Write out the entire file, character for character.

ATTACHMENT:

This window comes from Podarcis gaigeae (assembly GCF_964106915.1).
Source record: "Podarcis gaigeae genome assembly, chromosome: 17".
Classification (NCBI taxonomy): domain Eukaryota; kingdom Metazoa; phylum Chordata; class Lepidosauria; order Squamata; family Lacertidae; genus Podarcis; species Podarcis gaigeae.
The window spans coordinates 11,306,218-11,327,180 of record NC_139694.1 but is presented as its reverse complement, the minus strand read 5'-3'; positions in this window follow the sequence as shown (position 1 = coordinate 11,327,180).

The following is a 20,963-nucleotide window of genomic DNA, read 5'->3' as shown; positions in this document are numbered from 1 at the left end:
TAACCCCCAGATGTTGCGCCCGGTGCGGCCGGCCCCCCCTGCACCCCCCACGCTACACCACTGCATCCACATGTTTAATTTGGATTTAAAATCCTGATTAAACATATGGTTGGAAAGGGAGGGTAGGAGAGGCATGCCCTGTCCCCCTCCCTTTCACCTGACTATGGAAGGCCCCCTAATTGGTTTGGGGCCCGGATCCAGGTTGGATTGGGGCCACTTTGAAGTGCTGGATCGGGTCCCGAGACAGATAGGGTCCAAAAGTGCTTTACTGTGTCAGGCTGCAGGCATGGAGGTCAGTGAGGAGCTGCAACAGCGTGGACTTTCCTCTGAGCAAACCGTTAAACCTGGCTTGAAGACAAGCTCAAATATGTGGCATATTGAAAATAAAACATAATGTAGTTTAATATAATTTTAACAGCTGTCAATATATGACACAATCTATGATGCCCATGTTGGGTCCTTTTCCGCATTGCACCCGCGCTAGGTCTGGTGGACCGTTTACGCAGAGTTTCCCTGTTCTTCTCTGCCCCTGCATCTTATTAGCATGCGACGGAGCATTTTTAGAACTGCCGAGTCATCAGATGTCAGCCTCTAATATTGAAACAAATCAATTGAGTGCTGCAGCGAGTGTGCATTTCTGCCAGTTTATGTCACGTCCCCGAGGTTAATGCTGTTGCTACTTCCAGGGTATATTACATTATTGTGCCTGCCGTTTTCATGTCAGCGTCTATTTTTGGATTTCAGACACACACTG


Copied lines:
This window comes from Podarcis gaigeae (assembly GCF_964106915.1).
Source record: "Podarcis gaigeae genome assembly, chromosome: 17".
Classification (NCBI taxonomy): domain Eukaryota; kingdom Metazoa; phylum Chordata; class Lepidosauria; order Squamata; family Lacertidae; genus Podarcis; species Podarcis gaigeae.
The window spans coordinates 11,306,218-11,327,180 of record NC_139694.1 but is presented as its reverse complement, the minus strand read 5'-3'; positions in this window follow the sequence as shown (position 1 = coordinate 11,327,180).

The following is a 20,963-nucleotide window of genomic DNA, read 5'->3' as shown; positions in this document are numbered from 1 at the left end:
TAACCCCCAGATGTTGCGCCCGGTGCGGCCGGCCCCCCCTGCACCCCCCACGCTACACCACTGCATCCACATGTTTAATTTGGATTTAAAATCCTGATTAAACATATGGTTGGAAAGGGAGGGTAGGAGAGGCATGCCCTGTCCCCCTCCCTTTCACCTGACTATGGAAGGCCCCCTAATTGGTTTGGGGCCCGGATCCAGGTTGGATTGGGGCCACTTTGAAGTGCTGGATCGGGTCCCGAGACAGATAGGGTCCAAAAGTGCTTTACTGTGTCAGGCTGCAGGCATGGAGGTCAGTGAGGAGCTGCAACAGCGTGGACTTTCCTCTGAGCAAACCGTTAAACCTGGCTTGAAGACAAGCTCAAATATGTGGCATATTGAAAATAAAACATAATGTAGTTTAATATAATTTTAACAGCTGTCAATATATGACACAATCTATGATGCCCATGTTGGGTCCTTTTCCGCATTGCACCCGCGCTAGGTCTGGTGGACCGTTTACGCAGAGTTTCCCTGTTCTTCTCTGCCCCTGCATCTTATTAGCATGCGACGGAGCATTTTTAGAACTGCCGAGTCATCAGATGTCAGCCTCTAATATTGAAACAAATCAATTGAGTGCTGCAGCGAGTGTGCATTTCTGCCAGTTTATGTCACGTCCCCGAGGTTAATGCTGTTGCTACTTCCAGGGTATATTACATTATTGTGCCTGCCGTTTTCATGTCAGCGTCTATTTTTGGATTTCAGACACACACTG